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Über dieses Buch

This book will help future scientists to become more intelligent users of computing technology in their practice of science. The content is suitable for introductory courses on the foundations of computing and the specific application of computers in different areas of science. The text presents a set of modules for use in existing science courses in order to integrate individual aspects of computational thinking, as well as a set of modules introducing the computer science concepts needed to understand the computing involved. These modules guide science students in their independent learning. The book covers computing applications in such diverse areas as bioinformatics, chemical kinetics, hydrogeological modeling, and mechanics of materials, geographic information systems, flow analysis, the solving of equations, curve fitting, optimization, and scientific data acquisition. The computing topics covered include simulations, errors, data representation, algorithms, XMS, compression, databases, performance, and complexity.

Inhaltsverzeichnis

Frontmatter

1. Introduction to Computational Science

After completing this module, a student should be able to:Describe an example of a computational science simulation model.Define computational science, model, simulation, visualization, validation, verification.Appreciate the need to determine the reliability of simulation model results.List three sources of error in simulation model results.Appreciate the value of computational science.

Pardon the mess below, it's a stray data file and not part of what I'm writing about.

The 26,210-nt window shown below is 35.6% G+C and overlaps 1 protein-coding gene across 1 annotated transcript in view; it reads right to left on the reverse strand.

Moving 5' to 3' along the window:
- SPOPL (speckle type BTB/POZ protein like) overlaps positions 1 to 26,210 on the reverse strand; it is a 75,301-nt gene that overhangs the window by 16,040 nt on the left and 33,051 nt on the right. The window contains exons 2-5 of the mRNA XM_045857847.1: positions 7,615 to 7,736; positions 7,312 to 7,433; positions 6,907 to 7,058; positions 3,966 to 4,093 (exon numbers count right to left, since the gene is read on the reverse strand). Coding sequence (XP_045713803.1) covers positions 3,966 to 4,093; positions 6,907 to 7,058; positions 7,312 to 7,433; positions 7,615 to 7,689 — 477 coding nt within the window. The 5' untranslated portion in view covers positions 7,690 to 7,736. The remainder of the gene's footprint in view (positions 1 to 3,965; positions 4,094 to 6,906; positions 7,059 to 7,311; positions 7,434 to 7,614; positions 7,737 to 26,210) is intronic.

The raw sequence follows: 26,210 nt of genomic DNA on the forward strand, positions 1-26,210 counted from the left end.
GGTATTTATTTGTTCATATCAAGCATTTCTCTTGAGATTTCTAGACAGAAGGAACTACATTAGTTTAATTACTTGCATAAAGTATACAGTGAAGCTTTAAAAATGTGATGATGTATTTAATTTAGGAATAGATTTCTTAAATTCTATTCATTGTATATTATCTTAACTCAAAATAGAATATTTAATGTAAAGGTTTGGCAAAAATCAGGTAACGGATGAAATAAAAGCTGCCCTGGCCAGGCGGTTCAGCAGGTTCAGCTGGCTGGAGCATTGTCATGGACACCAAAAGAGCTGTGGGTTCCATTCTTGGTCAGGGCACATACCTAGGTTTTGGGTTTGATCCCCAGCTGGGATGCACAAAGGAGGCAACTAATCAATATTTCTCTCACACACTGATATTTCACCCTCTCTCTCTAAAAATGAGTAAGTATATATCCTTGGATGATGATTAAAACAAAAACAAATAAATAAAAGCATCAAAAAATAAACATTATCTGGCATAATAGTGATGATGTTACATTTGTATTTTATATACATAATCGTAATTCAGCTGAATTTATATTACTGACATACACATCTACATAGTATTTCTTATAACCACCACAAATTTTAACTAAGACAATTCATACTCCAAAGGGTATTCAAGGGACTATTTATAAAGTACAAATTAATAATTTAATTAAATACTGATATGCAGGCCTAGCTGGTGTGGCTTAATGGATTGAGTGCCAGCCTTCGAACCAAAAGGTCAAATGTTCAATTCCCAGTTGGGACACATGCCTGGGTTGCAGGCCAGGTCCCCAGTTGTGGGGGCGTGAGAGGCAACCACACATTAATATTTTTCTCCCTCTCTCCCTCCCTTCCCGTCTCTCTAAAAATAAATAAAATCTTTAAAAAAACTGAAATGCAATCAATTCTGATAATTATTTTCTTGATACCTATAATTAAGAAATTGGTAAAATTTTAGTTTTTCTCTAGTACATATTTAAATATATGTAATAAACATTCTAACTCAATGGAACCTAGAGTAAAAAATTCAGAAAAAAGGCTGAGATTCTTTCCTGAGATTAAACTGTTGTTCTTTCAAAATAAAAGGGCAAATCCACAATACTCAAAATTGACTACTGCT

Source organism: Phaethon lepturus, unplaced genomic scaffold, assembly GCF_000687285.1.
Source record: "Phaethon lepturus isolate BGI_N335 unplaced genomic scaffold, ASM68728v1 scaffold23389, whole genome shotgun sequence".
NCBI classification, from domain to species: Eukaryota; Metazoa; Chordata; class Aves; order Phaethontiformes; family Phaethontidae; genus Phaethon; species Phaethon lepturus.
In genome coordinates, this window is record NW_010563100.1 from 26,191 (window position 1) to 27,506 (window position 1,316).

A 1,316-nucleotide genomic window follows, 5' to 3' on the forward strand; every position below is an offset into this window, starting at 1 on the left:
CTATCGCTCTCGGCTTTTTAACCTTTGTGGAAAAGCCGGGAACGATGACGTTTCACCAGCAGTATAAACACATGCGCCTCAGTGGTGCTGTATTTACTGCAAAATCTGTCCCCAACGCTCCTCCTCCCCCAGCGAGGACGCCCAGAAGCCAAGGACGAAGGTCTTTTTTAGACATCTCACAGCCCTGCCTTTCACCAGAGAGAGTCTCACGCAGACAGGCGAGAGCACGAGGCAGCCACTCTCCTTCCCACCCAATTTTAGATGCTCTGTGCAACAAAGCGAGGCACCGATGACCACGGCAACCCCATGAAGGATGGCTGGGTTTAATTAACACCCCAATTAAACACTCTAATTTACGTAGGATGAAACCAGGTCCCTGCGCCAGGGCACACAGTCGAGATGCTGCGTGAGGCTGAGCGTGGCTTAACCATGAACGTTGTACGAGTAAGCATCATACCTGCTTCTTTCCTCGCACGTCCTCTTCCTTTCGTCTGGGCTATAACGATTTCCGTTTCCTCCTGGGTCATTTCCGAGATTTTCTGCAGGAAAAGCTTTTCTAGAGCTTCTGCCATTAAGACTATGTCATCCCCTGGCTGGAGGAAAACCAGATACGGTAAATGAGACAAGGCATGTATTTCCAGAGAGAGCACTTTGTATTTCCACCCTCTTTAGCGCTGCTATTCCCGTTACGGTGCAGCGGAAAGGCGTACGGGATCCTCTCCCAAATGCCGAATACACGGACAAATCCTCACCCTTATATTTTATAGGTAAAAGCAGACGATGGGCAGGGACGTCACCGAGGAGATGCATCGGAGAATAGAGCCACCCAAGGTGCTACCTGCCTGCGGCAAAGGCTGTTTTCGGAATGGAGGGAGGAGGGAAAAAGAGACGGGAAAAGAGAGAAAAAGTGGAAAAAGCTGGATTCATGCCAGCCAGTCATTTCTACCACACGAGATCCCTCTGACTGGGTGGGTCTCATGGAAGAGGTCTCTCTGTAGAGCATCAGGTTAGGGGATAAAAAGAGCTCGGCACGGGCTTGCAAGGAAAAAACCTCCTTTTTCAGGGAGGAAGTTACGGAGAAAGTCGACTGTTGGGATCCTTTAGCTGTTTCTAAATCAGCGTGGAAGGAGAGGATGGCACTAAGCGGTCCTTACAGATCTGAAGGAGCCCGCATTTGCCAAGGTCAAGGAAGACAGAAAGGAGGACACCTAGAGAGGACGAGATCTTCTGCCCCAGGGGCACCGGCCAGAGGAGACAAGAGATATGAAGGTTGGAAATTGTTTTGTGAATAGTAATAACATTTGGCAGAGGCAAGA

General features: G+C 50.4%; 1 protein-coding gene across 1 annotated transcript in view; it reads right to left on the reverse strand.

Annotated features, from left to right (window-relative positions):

Kevin Brewer, Cathy Bareiss

2. Types of Visualization and Modeling

After completing this module, a student should be able to:Describe the conditions under which computer models may not be completely reliable.Compare and contrast two different types of modeling: agent-based and dynamic systems modeling.

Kevin Brewer, Cathy Bareiss

3. Data Types: Representation, Abstraction, Limitations

After completing this module, a student should be able to:Define the different basic data types (i.e. integer, floating point, and character) and the implications and possible errors of each.Define different sources of error (i.e. measurement, representation, round off, overflow, underflow, and interpretation).Appreciate the issues associated with data storage (i.e. including space requirements, magnitude of size, compression).Apply abstraction to data in the areas of trees, arrays, linked lists, and graphs.

Kevin Brewer, Cathy Bareiss

4. Scientific Data Acquisition

After completing this module, a student should be able to:Define the terms calibration, precision, accuracy, instrument drift, and resolution.Appreciate the difficulty of scientific measurements using instrumentation.Construct and execute an experimental procedure that uses instrumentation.

Kevin Brewer, Cathy Bareiss

5. Procedures: Algorithms and Abstraction

After completing this module, a student should be able to:Read and understand simple NetLogo models.Make changes to NetLogo procedures and predict the effect on the simulation.Name the control structures sufficient to express all components of programs.

Kevin Brewer, Cathy Bareiss

6. Solving Equations

After completing this module, a student should be able to:Describe an analytical solution to an equation.Describe a numerical solution to an equation.Give examples of when numerical solutions are needed or preferred.Describe limitations of iterative numerical solutions.Appreciate the need to validate numerical solutions.List sources of error in numerical solutions.